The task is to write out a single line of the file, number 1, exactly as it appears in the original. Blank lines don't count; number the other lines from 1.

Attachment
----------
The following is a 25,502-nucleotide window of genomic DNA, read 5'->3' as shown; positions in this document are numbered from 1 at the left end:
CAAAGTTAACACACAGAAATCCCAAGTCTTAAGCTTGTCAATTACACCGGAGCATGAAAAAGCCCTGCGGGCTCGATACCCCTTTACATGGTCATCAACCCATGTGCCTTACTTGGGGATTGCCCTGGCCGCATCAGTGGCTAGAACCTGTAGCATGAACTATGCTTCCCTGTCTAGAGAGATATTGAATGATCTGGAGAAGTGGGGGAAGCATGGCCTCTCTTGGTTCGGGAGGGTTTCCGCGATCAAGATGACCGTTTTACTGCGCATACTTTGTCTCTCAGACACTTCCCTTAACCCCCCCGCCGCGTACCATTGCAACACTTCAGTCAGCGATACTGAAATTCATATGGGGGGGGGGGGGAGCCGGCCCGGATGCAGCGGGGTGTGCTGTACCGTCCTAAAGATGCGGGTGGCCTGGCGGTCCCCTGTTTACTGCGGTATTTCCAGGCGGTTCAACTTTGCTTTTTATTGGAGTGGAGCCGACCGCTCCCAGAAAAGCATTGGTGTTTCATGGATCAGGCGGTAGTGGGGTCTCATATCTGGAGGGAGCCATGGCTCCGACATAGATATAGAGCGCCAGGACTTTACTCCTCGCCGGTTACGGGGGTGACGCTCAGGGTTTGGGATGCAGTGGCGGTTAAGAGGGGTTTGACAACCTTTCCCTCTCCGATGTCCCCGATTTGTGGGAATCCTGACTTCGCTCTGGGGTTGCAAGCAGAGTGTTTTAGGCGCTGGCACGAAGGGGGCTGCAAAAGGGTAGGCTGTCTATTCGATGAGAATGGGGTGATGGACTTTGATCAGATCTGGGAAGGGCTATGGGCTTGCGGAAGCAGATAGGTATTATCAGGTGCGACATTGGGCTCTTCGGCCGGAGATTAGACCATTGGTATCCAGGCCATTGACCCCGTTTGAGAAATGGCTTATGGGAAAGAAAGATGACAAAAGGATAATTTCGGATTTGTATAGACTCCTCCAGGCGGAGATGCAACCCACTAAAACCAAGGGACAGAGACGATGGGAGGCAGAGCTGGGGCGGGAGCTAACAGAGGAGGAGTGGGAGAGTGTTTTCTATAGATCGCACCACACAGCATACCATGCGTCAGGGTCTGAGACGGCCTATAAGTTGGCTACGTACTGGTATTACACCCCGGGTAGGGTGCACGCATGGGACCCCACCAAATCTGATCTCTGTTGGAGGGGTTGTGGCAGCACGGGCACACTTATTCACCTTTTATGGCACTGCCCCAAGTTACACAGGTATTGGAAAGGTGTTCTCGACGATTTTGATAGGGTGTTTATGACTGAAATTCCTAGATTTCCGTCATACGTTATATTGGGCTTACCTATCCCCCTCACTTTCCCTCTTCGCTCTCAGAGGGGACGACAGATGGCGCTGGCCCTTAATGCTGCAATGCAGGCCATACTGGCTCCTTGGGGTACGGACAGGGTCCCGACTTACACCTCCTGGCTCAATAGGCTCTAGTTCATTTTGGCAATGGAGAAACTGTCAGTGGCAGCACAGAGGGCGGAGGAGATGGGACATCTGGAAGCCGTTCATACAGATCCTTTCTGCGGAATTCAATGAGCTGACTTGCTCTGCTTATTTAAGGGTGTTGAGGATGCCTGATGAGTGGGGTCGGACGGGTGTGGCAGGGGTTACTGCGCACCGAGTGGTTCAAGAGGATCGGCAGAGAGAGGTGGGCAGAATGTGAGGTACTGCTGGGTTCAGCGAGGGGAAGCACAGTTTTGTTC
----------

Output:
The following is a 25,502-nucleotide window of genomic DNA, read 5'->3' as shown; positions in this document are numbered from 1 at the left end: